Tran, H. C. , and Lee, J. , 2010, “ Advanced Form-Finding of Tensegrity Structures,” Comput. Struct., 88(3–4), pp. 237–246. [CrossRef]
Tran, H. C. , and Lee, J. , 2010, “ Initial Self-Stress Design of Tensegrity Grid Structures,” Comput. Struct., 88(9–10), pp. 558–566. [CrossRef]
Linkwitz, K. , 1999, “ Form-Finding by the ‘Direct Approach’ and Pertinent Strategies for the Conceptual Design of Prestressed and Hanging Structures,” Int. J. Space Struct., 14(2), pp. 73–87. [CrossRef]
Linkwitz, K. , and Schek, H. J. , 1971, “ Remarks Concerning the Analysis of Prestressed Cable Structures,” Ing.-Arch., 40(3), pp. 145–158. [CrossRef]
Tibert, A. G. , 2003, “ Optimal Design of Tension Truss Antennas,” AIAA Paper No. 2003-1629.
Tanaka, H. , Shimozono, N. , and Natori, M. C. , 2008, “ A Design Method for Cable Network Structures Considering the Flexibility of Supporting Structures,” Trans. Jpn. Soc. Aeronaut. Space Sci., 50(170), pp. 267–273. [CrossRef]
Tanaka, H. , and Natori, M. C. , 2006, “ Shape Control of Cable Net Structures Based on Concept of Self-Equilibrated Stresses,” JSME Int. J. Ser. C: Mech. Syst. Mach. Elem. Manuf., 49(4), pp. 1067–1072. [CrossRef]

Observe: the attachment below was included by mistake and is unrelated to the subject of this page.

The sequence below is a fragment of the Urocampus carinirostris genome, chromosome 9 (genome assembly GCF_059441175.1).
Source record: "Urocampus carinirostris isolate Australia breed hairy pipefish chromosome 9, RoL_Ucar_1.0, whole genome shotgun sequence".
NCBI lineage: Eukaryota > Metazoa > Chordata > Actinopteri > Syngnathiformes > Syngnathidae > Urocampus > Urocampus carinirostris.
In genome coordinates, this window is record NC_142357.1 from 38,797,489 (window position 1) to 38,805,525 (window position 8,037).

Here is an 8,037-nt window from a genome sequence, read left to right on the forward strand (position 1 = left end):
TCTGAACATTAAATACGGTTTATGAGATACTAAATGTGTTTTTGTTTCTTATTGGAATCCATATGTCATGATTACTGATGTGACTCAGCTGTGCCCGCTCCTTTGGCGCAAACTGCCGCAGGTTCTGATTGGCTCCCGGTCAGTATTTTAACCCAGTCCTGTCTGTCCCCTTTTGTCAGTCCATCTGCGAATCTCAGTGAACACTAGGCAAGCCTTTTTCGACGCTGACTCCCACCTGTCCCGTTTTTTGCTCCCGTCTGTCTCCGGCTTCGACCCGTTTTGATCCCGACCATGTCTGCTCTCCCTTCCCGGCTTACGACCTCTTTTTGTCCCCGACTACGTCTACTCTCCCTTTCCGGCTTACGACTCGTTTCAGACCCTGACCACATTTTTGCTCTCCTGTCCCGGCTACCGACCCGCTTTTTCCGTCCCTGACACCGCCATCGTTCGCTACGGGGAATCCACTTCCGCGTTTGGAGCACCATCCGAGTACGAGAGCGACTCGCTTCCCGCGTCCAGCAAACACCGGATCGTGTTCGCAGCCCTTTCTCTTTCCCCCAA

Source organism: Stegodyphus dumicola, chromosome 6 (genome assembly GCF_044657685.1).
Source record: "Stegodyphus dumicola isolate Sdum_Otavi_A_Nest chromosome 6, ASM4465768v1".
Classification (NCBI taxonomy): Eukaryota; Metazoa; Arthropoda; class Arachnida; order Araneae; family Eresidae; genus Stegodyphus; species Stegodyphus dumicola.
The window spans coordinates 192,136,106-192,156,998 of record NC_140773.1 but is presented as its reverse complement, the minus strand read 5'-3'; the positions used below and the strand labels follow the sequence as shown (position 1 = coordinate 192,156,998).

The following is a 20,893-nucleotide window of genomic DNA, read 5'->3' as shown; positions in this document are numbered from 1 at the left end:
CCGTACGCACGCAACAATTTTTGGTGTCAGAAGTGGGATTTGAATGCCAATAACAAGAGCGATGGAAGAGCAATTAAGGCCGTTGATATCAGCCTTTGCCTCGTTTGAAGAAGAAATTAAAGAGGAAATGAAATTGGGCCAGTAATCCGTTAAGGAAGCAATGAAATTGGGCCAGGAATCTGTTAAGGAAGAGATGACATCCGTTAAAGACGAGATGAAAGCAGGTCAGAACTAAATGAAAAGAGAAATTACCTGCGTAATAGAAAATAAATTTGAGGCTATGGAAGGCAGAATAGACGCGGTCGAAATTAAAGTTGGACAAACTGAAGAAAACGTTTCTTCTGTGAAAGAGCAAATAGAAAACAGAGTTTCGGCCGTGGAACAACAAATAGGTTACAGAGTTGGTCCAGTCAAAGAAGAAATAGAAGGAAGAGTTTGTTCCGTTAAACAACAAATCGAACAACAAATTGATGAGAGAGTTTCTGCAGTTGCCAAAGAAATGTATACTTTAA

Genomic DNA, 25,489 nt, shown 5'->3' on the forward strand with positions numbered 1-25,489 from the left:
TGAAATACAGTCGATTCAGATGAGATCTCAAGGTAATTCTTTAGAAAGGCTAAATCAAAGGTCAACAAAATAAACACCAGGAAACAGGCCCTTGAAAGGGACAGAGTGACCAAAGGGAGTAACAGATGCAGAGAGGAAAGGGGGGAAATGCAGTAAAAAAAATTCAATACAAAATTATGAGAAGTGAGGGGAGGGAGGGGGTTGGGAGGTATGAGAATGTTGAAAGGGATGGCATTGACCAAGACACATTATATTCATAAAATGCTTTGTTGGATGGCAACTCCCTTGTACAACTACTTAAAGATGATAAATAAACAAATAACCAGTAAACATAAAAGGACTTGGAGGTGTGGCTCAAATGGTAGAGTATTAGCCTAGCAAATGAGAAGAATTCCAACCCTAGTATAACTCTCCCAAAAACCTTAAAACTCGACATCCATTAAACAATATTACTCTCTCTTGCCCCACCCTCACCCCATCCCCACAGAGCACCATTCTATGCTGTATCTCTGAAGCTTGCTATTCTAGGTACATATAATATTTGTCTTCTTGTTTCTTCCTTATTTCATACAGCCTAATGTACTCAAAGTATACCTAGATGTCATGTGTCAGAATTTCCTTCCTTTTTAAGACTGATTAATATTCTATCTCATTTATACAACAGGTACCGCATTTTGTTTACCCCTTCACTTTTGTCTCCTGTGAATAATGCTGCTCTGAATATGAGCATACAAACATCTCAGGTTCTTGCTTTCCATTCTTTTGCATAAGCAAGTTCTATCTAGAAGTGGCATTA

Tanaka, H. , and Natori, M. C. , 2004, “ Shape Control of Space Antennas Consisting of Cable Networks,” Acta Astronaut., 55(3–9), pp. 519–527. [CrossRef]
Morterolle, S. , Maurin, B. , Quirant, J. , and Dupuy, C. , 2012, “ Numerical Form-Finding of Geotensoid Tension Truss for Mesh Reflector,” Acta Astronaut., 76, pp. 154–163. [CrossRef]
Li, T. J. , Zhou, M. H. , and Duan, B. Y. , 2008, “ A Method of Form-Finding Analysis for Flexible Cable Net Structures of Deployable Antennas,” J. Astronaut., 29, pp. 794–798.
Yang, D. W. , 2010, “ Structure Design and Profile Adjustment of Large Deployable Mesh Antenna for Satellite,” Ph.D. dissertation, Xidian University, Xi'an, China.